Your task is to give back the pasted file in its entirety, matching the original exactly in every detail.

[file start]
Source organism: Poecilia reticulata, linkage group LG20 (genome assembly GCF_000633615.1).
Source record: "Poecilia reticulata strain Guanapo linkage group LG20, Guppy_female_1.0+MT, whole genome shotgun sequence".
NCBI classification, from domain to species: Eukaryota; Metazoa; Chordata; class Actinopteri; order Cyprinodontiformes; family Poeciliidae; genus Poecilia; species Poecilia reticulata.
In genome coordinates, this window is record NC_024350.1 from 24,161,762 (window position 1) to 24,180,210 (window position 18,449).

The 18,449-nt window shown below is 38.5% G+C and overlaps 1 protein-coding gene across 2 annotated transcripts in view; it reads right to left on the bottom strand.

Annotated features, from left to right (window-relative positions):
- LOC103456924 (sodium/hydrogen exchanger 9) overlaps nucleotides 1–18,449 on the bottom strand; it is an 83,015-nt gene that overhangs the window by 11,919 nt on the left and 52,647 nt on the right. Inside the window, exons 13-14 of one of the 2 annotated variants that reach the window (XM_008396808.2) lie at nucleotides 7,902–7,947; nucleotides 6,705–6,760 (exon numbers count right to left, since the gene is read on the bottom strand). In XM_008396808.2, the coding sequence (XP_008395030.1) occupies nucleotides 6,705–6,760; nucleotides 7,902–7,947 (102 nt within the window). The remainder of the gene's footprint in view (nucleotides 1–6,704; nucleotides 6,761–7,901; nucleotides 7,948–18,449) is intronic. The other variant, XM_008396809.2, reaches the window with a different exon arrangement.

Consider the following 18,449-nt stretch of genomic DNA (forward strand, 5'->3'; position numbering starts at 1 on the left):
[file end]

Source organism: Poecilia reticulata, linkage group LG20 (genome assembly GCF_000633615.1).
Source record: "Poecilia reticulata strain Guanapo linkage group LG20, Guppy_female_1.0+MT, whole genome shotgun sequence".
NCBI classification, from domain to species: Eukaryota; Metazoa; Chordata; class Actinopteri; order Cyprinodontiformes; family Poeciliidae; genus Poecilia; species Poecilia reticulata.
In genome coordinates, this window is record NC_024350.1 from 24,161,762 (window position 1) to 24,180,210 (window position 18,449).

The 18,449-nt window shown below is 38.5% G+C and overlaps 1 protein-coding gene across 2 annotated transcripts in view; it reads right to left on the bottom strand.

Annotated features, from left to right (window-relative positions):
- LOC103456924 (sodium/hydrogen exchanger 9) overlaps nucleotides 1–18,449 on the bottom strand; it is an 83,015-nt gene that overhangs the window by 11,919 nt on the left and 52,647 nt on the right. Inside the window, exons 13-14 of one of the 2 annotated variants that reach the window (XM_008396808.2) lie at nucleotides 7,902–7,947; nucleotides 6,705–6,760 (exon numbers count right to left, since the gene is read on the bottom strand). In XM_008396808.2, the coding sequence (XP_008395030.1) occupies nucleotides 6,705–6,760; nucleotides 7,902–7,947 (102 nt within the window). The remainder of the gene's footprint in view (nucleotides 1–6,704; nucleotides 6,761–7,901; nucleotides 7,948–18,449) is intronic. The other variant, XM_008396809.2, reaches the window with a different exon arrangement.

Consider the following 18,449-nt stretch of genomic DNA (forward strand, 5'->3'; position numbering starts at 1 on the left):